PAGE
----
Worthy therefore (or rather lamentable) is the con­sideration, to see to what passe things (euen in this age) are brought, both in opinion and effect; and would we imploy some time in sounding our selves through [...]y, how easily should we perceave that the contexture of the best, is built upon weake and de­caying peeces, quos fama obscurd recondit, it being an especiall testimony of our frayltie, that we cannot s [...]ttle our contentment on any on thing, and that it is even beyond our desire and imagination to chuse what we want, and finde out our Summum b [...]num; but are ever uncessantly wheeling in this endlesse Laborinth; we discerne nothing aright, but by a false light, puft up with art and our own opinionatednesse, wee waver betweene divers indifferences; each houre produceth new fantacies, every day [...] follies; in so much that whosoever lookes home shall hardly [Page 3] find himselfe twice in one and the same e [...]ate, [...]o various is the visage of our soule, subject to per­petuall contrarieties, and the blast of accidents; hence we prove the Microcosmos of all infirmities, and (the soule excepted) of all creatures the worst▪ and what is this world but an over-shadowed Picture enter-shining with infinite varieties of false lightes, to exercise our conjectures? Neither is there any reason but hath another contrary to it in this case what can be pleasing? since no good can bring us pleasure, except that against whose losse we are prepared: Nam in aequo est dolor amissae re [...], et timor am [...]ttendj: Loe then unto what a rep [...] atnesse of h [...]rt­full humors are we subject, it being impossible to finde even ground to rest secure: Yea the very per­fection of our health being too strong and joyfull must (as Physitians observe) in some [...]ort be abated, least by ascending too high they over violently re­coyle into disorder: nay farther (though our evills are essentiall) the very goods we possesse, are onely in imagination: we goe not, but are carried as things that floate, somtimes gliding gently and som­times Hulling violently, following the inclination of our appetities according as the winde of occasions doth transport us, and as the times shall prove either stormy or calme: so that in respect of the many in­termixtures of our miserable infirmities, who can [...]dicate his sincerity whilit he dwells in this house of clay: yea the very soule in her passions will rather frame a fantastical subject, then worke upon nothing▪ So that with the eyes of contempt we should looke on all sublunary destractions, and never ascribe hap­pinesse [Page 4] to that state which dependeth on the tran­quillity and contentment of a well born mind, and the resolution and assurance of a well ordered soule, untill it have acted the last, and (without doubt) the hardest part of its Tragedy: be no longer then beguiled with the vaine semblance of the world, since the bubbling breath of man (whose life hanges on his nostrills) is but like the dew fallen from some humid cloude and can no way secure it selfe from Titans scorching vew, but (having past its Meridian and afternoone of age) is still hastened to the night of nature, thus the more we retyre into our selves from all carnall respects the nearer we soare to a di­vine nature: let not then thy unlimmited appetite so much covet as con [...]emne the world (Sen [...] Epist▪ 62. Contemn [...]re enim omnia aliquis potest) since all our friends, ho­nours, and pleasures like Phisitions leave us when we lye a dying, or like wandering Empericks beguile their credulous patients with great ostentation of counterfeit cures, and like shadowes set with the Sun: and how weake alas are the worlds wonders, when fore-topt time with her wafting winges after so many Myriades of yeares still, still inuolues into its accustomed Circle neither will I instance how those glorious Monarchies and stately Pallaces (somtimes the seate [...] and content of Princes) have become the rejected Ruine of unrepairednesse, since these pre­sent times affoord so large & unhappy an experience: at which age of teares Democritus may laugh, Tymon expresse his hatred, but Heraclitus cannot chuse but dissolve, since the blacke Mantelled night makes every thing to be silent, and the glittering Starr [...] (affronting the silver Moone) deny their [Page 5] wonted light to restlesse wanderers; and O thou fairest of Kingdomes and favorite of Neptune, who art as it were departed from the roundnesse of the world (as if forbidden to partake not onely of the superstitions but unhappinesse of other Nations) what's now become of thy fo [...]mer glory: what Seas of unequall passions now incompasse thee? Where are thy [...]lowring hill tops, thy sweete smi­ling spring-tides, and those Golden times when e­very brooke and bush abounded with Milke and Hony? Alas how art thou left to the favour of frow­ning fortune! thy stately Paradice once comparable to those blessed bowers appointed for Sacred Soules, by destinie departed, is even almost scorched with the displayed Beames of angry Phaebus; thy charming Is [...]. 24. 8. Ier. 7. 37, [...] 16:9: & 25▪ 10▪ Eze. [...] Hos. [...] melody is (with the dying Swan) tuning it's sad farewell, and despaire (which usually drives off all hope) is onely left to be thy comfort: Looke on the groaning earth, and see what it hath done against heaven through variety of sinnes: cast thy eyes up to heaven, and behold what it hath lately done upon earth, through unusuall moysture: So that the ground beginns to Rebell, and from a Mother becomes a Step dame, yea the Heavens weepe and are growne Chataracts; send Noahs Turtle and it will returne thee, that the d [...]luge is not yet past, and that there is no place left for vertues tracts▪ that Sun which so long hath shin'de without those black cloudes of ignorance and error beginns now to be Ecclypsed; mutabillity and disrespect attend the Courts of Princes, the great Ones of the Land are divided, and the poore man rejoyceth not in his greene and [Page 6] flowrishing Medowes, thus the State of the whole body (through ill humours) is likely to produce but an ill issue: some fall out with nature for casting them in so grosse a mould, and never leave aspiring till they have attained beyond their worth: So that now bring mee on of a farr fam'd familie, whose Ancestors have spent their bloud to reach unto vertues Diadem, leaving triumphant Trophies of their greatnesse to posterity and this Pyrocles shall meete with a Dametas, who hath lately extracted his Gentillity from a durty soyle; show me those lofty Caedars whose sollid growth and large experi­ence, might justly seeme to claime priority, which are not affronted by every shrubb, and indevoured to be vaine gloriously over topt by every silly sprig of a few yeares florishing: nay bring me those of that holy calling, which deduce sound conclusions from the Sacred truth, justifying the sober asser­tions from the undeniable Scriptures, who shall not m [...]ete with such as dare set their stampe of Divine Authority upon their Counterfeit Mettall, and with an unreverent and uncivill liberty censure the Ma­gistrate: and heare they of their Prince such strange things are Law and Iustice) as that he is but a Shepheard to them; the most valiant are now the most unfortunate, for what man can runne with so glorious an envy, or ambitious desire to the Goale of a Combate, but may at last meete with an evident overthrow, and can no more assure himselfe of his well-fare then his ruine; Alas! where are yee now O yee valiant Caesars with your Trophaeall cha­riots? for on of whose deathes the Sun is reported [Page 7] to inuelop her selfe in a Sable Mantle.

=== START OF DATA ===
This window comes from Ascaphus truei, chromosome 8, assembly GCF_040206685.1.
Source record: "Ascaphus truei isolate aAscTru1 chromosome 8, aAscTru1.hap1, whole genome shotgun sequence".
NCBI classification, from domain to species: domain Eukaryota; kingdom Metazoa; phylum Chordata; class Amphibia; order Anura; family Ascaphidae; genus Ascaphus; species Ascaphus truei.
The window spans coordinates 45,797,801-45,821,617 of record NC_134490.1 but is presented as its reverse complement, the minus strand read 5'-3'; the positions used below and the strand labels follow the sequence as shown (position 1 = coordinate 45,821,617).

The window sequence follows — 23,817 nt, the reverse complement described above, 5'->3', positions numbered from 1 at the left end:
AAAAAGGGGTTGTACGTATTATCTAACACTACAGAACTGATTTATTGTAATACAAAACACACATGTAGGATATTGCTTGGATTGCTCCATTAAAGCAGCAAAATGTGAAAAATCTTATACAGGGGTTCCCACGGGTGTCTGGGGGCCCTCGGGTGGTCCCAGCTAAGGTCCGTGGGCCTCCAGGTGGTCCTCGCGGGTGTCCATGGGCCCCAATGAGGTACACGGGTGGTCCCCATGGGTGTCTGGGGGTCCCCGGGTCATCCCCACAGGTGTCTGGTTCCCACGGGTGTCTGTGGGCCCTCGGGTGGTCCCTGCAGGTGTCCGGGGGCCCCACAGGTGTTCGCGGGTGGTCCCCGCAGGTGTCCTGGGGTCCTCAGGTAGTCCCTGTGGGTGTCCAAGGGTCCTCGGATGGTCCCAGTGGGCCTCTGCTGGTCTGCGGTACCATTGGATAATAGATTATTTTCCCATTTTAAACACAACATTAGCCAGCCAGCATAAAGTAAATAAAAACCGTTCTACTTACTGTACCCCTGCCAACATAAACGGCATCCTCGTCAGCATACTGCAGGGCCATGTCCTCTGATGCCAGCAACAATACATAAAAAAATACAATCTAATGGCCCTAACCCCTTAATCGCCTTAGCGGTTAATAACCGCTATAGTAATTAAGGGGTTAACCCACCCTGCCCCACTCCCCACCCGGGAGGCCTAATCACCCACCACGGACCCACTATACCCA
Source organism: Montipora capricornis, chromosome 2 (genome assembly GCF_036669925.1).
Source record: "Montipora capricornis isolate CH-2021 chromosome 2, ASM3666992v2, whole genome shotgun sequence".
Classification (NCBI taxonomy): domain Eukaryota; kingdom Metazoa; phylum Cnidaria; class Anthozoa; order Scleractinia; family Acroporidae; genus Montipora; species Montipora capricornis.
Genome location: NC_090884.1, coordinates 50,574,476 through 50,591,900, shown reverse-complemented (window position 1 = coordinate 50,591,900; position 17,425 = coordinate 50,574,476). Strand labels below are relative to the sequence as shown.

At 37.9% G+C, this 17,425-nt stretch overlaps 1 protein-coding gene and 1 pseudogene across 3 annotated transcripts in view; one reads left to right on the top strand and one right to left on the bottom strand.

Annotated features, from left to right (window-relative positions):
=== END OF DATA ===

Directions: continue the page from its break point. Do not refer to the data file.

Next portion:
Ille etiam extincto miseratus Caesare Romam